Search for 'ghost particle' that could hold secret to dark matter draws a blank

Scientists had thought a theoretical type of neutrino particle might help explain what makes up about a quarter of the universe

Ian Johnston
Science Correspondent
Tuesday 09 August 2016 16:38 BST
The IceCube Laboratory at the Amundsen-Scott South Pole Station, Antarctica
The IceCube Laboratory at the Amundsen-Scott South Pole Station, Antarctica (PA)

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It was a quest for a scientific holy grail, one that held out the promise of finally answering one of the greatest mysteries of the universe – the nature of dark matter.

But scientists have now given up on the hunt for the most elusive of the ‘ghost particles’, concluding that they either do not exist or are very different to how physicists imagined them to be.

There are currently known to be three different types of neutrinos – particles so insubstantial that about 65 billion of them pass through an area about the size of a human thumb every second without causing any effect at all.

But scientists speculated that a fourth ‘sterile’ neutrino might exist in order to explain the results of two different experiments.

It could also have provided an explanation for what makes up dark matter, the material that scientists believe accounts for more than a quarter of the mass of the universe, but which has never actually been seen.

However after analysing a vast amount of neutrinos that were detected at the IceCube Laboratory at the South Pole after they had travelled all the way through planet Earth, researchers reported in the journal Physical Review Letters that there was “no evidence” of their existence.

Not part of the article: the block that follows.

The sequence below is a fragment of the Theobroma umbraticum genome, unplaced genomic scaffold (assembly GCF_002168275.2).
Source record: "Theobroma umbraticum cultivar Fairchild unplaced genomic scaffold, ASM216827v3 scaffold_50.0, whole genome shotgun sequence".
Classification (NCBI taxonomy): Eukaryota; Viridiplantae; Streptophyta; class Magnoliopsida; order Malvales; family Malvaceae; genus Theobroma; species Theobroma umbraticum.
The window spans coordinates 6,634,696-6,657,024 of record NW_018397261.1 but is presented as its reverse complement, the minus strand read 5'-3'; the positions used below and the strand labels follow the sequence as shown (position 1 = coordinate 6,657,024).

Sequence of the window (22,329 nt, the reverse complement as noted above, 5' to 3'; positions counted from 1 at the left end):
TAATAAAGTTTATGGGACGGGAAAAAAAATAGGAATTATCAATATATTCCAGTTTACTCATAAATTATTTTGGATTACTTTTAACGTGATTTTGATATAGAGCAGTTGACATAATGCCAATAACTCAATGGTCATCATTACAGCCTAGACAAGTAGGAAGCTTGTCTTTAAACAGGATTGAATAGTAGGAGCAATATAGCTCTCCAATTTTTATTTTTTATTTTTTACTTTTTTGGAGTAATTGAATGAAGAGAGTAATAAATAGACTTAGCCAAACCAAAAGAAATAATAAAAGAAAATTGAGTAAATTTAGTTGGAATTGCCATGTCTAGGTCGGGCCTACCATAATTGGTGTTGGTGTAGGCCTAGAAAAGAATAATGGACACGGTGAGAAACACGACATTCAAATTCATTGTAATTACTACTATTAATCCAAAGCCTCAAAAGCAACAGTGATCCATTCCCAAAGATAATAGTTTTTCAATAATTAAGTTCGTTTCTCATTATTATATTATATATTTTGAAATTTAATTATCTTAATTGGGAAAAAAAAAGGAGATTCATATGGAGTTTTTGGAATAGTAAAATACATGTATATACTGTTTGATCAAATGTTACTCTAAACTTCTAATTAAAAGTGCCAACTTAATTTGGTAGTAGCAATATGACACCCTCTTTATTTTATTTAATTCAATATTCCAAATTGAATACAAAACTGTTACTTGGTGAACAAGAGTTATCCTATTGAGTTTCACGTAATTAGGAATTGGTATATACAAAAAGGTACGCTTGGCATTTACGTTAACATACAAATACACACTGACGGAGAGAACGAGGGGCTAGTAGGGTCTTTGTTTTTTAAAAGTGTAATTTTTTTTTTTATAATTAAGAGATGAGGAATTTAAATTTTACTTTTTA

Professor Jason Koskinen, of the from the Niels Bohr Institute in Denmark, said: “We have analysed hundreds of thousands of neutrinos, which after having passed through the Earth from the Northern Hemisphere have hit the ice on the South Pole, where the collisions have been recorded in the IceCube detector.

“We know of three neutrino types and our international team of researchers has been looking for signals from a fourth neutrino type, the so-called sterile neutrinos.

“For years, there has been a global mystery about the existence of a sterile neutrino with a mass of one electronvolt. If it existed, it would produce a clear signal at a certain energy interval, but we have not seen a single signal that could come from such a sterile neutrino.”

Morten Medici, a PhD student who took part in the research, told The Independent that the previous experiments suggested that the sterile neutrinos would have the mass they had been looking for, but there was still a chance they existed but had different properties.

He said their work was “beneficial” to particle physics because it was useful to “start constraining” what sterile neutrinos might be.

However he admitted: “Every time you don’t discover something, it’s a bit of a shame.”

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